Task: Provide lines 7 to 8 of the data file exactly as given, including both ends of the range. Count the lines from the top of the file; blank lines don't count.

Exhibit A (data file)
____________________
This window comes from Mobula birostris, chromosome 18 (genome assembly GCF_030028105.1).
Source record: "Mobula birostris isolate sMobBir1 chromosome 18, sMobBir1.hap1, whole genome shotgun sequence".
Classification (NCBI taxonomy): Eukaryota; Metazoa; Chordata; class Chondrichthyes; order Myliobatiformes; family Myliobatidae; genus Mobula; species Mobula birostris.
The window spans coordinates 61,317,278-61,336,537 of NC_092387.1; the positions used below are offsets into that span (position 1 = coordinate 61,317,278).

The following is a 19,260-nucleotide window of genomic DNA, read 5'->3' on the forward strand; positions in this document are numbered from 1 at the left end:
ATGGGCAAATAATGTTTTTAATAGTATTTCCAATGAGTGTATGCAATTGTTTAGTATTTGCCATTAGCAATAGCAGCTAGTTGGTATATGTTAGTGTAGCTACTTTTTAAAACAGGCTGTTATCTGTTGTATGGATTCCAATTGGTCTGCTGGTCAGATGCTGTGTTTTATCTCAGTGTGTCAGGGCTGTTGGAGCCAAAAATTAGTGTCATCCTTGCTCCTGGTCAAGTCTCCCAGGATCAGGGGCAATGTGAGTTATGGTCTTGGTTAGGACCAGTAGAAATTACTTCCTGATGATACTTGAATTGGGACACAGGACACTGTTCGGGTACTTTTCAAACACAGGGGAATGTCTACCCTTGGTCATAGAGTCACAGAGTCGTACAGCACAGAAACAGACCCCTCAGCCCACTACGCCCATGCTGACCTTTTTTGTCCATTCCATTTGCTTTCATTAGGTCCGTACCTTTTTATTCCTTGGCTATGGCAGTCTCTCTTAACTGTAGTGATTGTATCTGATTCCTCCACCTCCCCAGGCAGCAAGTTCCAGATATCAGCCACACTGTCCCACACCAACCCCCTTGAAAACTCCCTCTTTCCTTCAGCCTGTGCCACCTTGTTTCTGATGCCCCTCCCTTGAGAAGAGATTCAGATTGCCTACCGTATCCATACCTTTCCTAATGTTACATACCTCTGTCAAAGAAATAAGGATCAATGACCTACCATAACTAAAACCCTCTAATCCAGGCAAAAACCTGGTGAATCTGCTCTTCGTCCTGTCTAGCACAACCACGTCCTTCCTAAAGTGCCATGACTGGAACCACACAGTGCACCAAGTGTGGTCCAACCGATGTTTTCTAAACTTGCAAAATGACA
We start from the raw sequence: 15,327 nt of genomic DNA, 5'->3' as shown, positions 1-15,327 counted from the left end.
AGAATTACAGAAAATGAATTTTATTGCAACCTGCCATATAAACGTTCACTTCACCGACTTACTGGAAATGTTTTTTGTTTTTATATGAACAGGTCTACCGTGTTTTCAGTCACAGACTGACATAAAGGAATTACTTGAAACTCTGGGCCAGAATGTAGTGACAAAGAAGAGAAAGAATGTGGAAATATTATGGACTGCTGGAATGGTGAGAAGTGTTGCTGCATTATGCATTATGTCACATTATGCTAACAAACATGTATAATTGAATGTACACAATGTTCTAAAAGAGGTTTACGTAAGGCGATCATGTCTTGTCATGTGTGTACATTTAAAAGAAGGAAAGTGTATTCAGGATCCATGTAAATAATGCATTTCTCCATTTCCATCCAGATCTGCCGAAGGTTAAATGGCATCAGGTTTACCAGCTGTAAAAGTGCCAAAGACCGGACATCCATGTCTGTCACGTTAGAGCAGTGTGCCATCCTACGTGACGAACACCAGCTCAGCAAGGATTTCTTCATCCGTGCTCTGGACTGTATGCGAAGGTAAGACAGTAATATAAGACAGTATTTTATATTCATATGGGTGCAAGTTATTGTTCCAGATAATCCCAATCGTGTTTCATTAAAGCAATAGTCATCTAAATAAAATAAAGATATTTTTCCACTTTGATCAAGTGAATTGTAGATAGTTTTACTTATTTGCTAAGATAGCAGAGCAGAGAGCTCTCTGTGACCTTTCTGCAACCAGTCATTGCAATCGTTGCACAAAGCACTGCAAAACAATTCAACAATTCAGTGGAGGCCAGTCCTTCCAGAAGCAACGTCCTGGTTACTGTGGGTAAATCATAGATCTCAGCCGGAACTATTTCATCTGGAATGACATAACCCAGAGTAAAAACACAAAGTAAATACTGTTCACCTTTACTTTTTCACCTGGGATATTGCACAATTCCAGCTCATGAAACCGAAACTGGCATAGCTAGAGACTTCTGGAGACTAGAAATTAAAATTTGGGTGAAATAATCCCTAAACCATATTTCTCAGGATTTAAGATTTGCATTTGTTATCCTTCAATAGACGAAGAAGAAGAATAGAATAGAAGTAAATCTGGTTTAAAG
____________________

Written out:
We start from the raw sequence: 15,327 nt of genomic DNA, 5'->3' as shown, positions 1-15,327 counted from the left end.
AGAATTACAGAAAATGAATTTTATTGCAACCTGCCATATAAACGTTCACTTCACCGACTTACTGGAAATGTTTTTTGTTTTTATATGAACAGGTCTACCGTGTTTTCAGTCACAGACTGACATAAAGGAATTACTTGAAACTCTGGGCCAGAATGTAGTGACAAAGAAGAGAAAGAATGTGGAAATATTATGGACTGCTGGAATGGTGAGAAGTGTTGCTGCATTATGCATTATGTCACATTATGCTAACAAACATGTATAATTGAATGTACACAATGTTCTAAAAGAGGTTTACGTAAGGCGATCATGTCTTGTCATGTGTGTACATTTAAAAGAAGGAAAGTGTATTCAGGATCCATGTAAATAATGCATTTCTCCATTTCCATCCAGATCTGCCGAAGGTTAAATGGCATCAGGTTTACCAGCTGTAAAAGTGCCAAAGACCGGACATCCATGTCTGTCACGTTAGAGCAGTGTGCCATCCTACGTGACGAACACCAGCTCAGCAAGGATTTCTTCATCCGTGCTCTGGACTGTATGCGAAGGTAAGACAGTAATATAAGACAGTATTTTATATTCATATGGGTGCAAGTTATTGTTCCAGATAATCCCAATCGTGTTTCATTAAAGCAATAGTCATCTAAATAAAATAAAGATATTTTTCCACTTTGATCAAGTGAATTGTAGATAGTTTTACTTATTTGCTAAGATAGCAGAGCAGAGAGCTCTCTGTGACCTTTCTGCAACCAGTCATTGCAATCGTTGCACAAAGCACTGCAAAACAATTCAACAATTCAGTGGAGGCCAGTCCTTCCAGAAGCAACGTCCTGGTTACTGTGGGTAAATCATAGATCTCAGCCGGAACTATTTCATCTGGAATGACATAACCCAGAGTAAAAACACAAAGTAAATACTGTTCACCTTTACTTTTTCACCTGGGATATTGCACAATTCCAGCTCATGAAACCGAAACTGGCATAGCTAGAGACTTCTGGAGACTAGAAATTAAAATTTGGGTGAAATAATCCCTAAACCATATTTCTCAGGATTTAAGATTTGCATTTGTTATCCTTCAATAGACGAAGAAGAAGAATAGAATAGAAGTAAATCTGGTTTAAAG